NASA Parker Solar Probe

William Shatner’s name is trekking to the sun

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May 27, 2018, 10:54 AM EDT

William Shatner—or at least his name—is boldly going where no human or spacecraft has gone before.

The legendary Star Trek actor is flying his name through the solar system on a memory card aboard NASA’s Parker Solar Probe along with over a million others from everywhere on Earth. He will, at least in spirit, float in space for seven years as the probe does 24 flybys within 3.9 million miles of the sun. That is the closest anything we’ve ever sent out of the atmosphere has come to the 10-million-degree fireball. Seven times closer.

"The first-ever spacecraft to the sun, NASA's Parker Solar Probe, will launch this year on a course to orbit through the heat of our star's corona, where temperatures are greater than 1 million degrees," Shatner said in a NASA video earlier this year. "The spacecraft will also carry my name to the sun, and your name, and the names of everyone who wants to join this voyage of extreme exploration."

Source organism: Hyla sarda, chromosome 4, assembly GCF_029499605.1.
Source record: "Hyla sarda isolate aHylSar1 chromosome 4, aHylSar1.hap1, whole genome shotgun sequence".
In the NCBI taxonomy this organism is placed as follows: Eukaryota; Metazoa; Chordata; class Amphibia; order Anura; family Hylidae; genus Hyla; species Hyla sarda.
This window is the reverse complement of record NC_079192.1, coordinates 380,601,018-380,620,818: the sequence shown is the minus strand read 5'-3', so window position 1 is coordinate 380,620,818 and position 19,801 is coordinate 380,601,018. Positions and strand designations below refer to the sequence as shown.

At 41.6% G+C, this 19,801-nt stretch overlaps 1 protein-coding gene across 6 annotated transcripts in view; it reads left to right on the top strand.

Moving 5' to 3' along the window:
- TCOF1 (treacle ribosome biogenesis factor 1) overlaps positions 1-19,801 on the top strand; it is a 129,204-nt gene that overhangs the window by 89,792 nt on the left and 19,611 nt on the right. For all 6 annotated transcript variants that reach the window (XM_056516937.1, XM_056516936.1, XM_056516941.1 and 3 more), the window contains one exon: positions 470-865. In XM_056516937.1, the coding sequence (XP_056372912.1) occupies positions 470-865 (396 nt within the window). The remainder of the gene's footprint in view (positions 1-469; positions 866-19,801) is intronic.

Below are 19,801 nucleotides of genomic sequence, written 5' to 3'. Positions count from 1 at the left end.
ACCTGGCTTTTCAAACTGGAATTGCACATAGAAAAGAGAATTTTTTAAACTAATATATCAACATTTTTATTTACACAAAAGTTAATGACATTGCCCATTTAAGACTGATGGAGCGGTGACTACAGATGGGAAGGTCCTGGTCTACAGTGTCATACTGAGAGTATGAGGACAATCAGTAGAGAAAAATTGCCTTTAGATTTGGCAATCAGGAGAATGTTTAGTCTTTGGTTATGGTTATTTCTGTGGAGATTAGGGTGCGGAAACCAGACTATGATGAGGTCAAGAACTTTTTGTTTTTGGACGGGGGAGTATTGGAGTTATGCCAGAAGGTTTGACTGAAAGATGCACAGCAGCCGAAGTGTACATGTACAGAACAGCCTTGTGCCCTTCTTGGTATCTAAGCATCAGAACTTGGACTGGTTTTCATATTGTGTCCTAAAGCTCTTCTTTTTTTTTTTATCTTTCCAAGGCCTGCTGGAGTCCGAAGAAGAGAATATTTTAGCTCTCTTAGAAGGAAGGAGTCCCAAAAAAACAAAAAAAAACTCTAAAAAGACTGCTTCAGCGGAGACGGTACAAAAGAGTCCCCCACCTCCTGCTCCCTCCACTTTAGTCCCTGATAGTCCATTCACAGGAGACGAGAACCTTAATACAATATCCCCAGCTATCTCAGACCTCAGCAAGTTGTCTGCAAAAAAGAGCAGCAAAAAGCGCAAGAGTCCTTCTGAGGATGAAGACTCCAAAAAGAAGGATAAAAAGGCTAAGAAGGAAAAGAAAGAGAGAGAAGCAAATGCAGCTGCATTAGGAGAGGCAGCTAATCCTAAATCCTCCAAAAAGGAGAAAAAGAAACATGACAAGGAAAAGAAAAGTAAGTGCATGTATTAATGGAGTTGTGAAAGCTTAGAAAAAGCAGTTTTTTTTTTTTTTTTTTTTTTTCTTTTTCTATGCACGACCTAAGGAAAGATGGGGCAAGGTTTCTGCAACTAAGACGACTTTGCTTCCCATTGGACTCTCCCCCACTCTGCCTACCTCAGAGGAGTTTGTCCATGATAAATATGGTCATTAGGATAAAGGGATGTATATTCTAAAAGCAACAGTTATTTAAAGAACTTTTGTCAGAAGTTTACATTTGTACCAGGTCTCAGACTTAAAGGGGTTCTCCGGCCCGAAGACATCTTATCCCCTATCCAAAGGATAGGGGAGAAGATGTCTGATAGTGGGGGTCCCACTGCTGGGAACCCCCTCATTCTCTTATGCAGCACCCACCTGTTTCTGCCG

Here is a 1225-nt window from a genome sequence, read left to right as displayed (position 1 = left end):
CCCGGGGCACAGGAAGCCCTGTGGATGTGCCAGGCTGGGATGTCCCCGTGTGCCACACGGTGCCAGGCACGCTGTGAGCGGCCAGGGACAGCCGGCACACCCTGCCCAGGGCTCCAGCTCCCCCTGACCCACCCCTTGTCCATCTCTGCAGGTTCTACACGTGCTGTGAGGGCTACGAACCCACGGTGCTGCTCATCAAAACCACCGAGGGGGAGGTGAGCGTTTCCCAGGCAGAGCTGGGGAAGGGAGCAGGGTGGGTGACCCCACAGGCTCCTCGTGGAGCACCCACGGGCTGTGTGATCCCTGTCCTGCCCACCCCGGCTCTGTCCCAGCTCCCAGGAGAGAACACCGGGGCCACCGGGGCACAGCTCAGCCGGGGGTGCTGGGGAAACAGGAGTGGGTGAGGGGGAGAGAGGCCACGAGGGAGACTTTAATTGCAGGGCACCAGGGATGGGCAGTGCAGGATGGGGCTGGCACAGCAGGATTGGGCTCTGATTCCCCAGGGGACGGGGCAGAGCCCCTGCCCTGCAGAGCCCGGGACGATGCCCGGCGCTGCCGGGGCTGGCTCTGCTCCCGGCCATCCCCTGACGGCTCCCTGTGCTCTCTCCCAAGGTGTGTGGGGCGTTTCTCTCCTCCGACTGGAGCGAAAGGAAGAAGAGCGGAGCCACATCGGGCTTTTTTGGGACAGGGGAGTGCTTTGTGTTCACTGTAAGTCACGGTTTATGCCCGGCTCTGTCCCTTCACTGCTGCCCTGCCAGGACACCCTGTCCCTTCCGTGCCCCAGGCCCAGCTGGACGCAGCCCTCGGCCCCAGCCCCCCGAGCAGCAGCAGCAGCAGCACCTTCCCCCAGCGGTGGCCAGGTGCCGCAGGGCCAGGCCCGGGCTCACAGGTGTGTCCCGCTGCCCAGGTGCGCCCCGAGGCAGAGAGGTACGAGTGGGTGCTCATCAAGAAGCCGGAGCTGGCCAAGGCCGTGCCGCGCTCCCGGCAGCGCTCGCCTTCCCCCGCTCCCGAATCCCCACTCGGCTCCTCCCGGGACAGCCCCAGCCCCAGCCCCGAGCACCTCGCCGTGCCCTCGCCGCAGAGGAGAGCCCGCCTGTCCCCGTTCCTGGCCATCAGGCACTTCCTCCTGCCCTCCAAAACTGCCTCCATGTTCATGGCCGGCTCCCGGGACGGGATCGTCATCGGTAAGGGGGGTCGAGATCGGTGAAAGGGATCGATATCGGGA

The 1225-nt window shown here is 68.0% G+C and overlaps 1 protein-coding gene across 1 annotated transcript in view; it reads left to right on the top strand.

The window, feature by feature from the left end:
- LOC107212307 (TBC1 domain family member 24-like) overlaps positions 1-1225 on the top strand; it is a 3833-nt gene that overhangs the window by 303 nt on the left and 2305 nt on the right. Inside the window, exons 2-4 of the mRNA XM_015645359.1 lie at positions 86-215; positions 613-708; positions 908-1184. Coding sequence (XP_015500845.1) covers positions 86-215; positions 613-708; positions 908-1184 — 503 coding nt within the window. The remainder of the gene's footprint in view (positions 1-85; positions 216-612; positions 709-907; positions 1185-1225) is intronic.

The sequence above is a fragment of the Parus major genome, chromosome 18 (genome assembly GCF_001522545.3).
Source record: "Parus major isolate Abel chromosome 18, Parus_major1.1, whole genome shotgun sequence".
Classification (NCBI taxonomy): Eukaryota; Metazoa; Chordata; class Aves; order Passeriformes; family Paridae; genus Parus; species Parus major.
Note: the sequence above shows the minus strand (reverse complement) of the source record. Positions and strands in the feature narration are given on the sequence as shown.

The $1.5 billion probe will take off from NASA’s Kennedy Space Center on July 31. It is equipped with a 4.5-inch-thick carbon-composite shield that will act as the ultimate SPF to protect the sensitive instruments inside from 2,500-degree temperatures (it gets that searing even several million miles from the sun) and radiation levels 475 times more intense than anything our planet gets hit with.

Observations made by the Parker Solar Probe will include solar structure, electric and magnetic fields, and the gusts of charged particles, otherwise known as solar winds, that blasted the atmosphere off Mars. So long as they don’t get scorched, those instruments will help scientists here on Earth shed light on the mysteries of how solar winds accelerate and why the sun’s corona is so much hotter than its surface. Not that the surface is exactly cool at close to 10,000 degrees.

Also saved on that memory card are photos of the probe’s namesake, heliophysicist Eugene Parker, who proposed some mind-blowing concepts about how stars release material into space. This was back in 1958, when science was still in the dark about stellar winds and they can affect the habitability of planets orbiting that particular star.

“This summer,” Shatner intoned, “we’re going to touch the sun.”

If you beamed your name to NASA by April 27 and scored a hot ticket to the probe (for free!), you’re going with him.